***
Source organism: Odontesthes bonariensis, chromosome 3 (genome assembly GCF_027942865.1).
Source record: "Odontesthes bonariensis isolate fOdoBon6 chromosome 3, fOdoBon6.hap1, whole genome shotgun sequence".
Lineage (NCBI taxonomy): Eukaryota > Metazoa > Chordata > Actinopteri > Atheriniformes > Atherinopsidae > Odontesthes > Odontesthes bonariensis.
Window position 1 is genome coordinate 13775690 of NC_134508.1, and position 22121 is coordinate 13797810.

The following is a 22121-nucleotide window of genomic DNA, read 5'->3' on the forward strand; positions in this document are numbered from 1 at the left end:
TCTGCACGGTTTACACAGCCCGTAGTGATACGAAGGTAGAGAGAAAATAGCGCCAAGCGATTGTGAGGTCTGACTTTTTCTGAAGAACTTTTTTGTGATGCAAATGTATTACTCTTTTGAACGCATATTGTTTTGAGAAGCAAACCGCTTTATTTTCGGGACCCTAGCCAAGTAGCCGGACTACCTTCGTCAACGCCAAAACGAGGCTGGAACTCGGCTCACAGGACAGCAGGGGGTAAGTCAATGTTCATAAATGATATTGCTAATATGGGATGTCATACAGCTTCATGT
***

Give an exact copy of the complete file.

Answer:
Source organism: Odontesthes bonariensis, chromosome 3 (genome assembly GCF_027942865.1).
Source record: "Odontesthes bonariensis isolate fOdoBon6 chromosome 3, fOdoBon6.hap1, whole genome shotgun sequence".
Lineage (NCBI taxonomy): Eukaryota > Metazoa > Chordata > Actinopteri > Atheriniformes > Atherinopsidae > Odontesthes > Odontesthes bonariensis.
Window position 1 is genome coordinate 13775690 of NC_134508.1, and position 22121 is coordinate 13797810.

The following is a 22121-nucleotide window of genomic DNA, read 5'->3' on the forward strand; positions in this document are numbered from 1 at the left end:
TCTGCACGGTTTACACAGCCCGTAGTGATACGAAGGTAGAGAGAAAATAGCGCCAAGCGATTGTGAGGTCTGACTTTTTCTGAAGAACTTTTTTGTGATGCAAATGTATTACTCTTTTGAACGCATATTGTTTTGAGAAGCAAACCGCTTTATTTTCGGGACCCTAGCCAAGTAGCCGGACTACCTTCGTCAACGCCAAAACGAGGCTGGAACTCGGCTCACAGGACAGCAGGGGGTAAGTCAATGTTCATAAATGATATTGCTAATATGGGATGTCATACAGCTTCATGT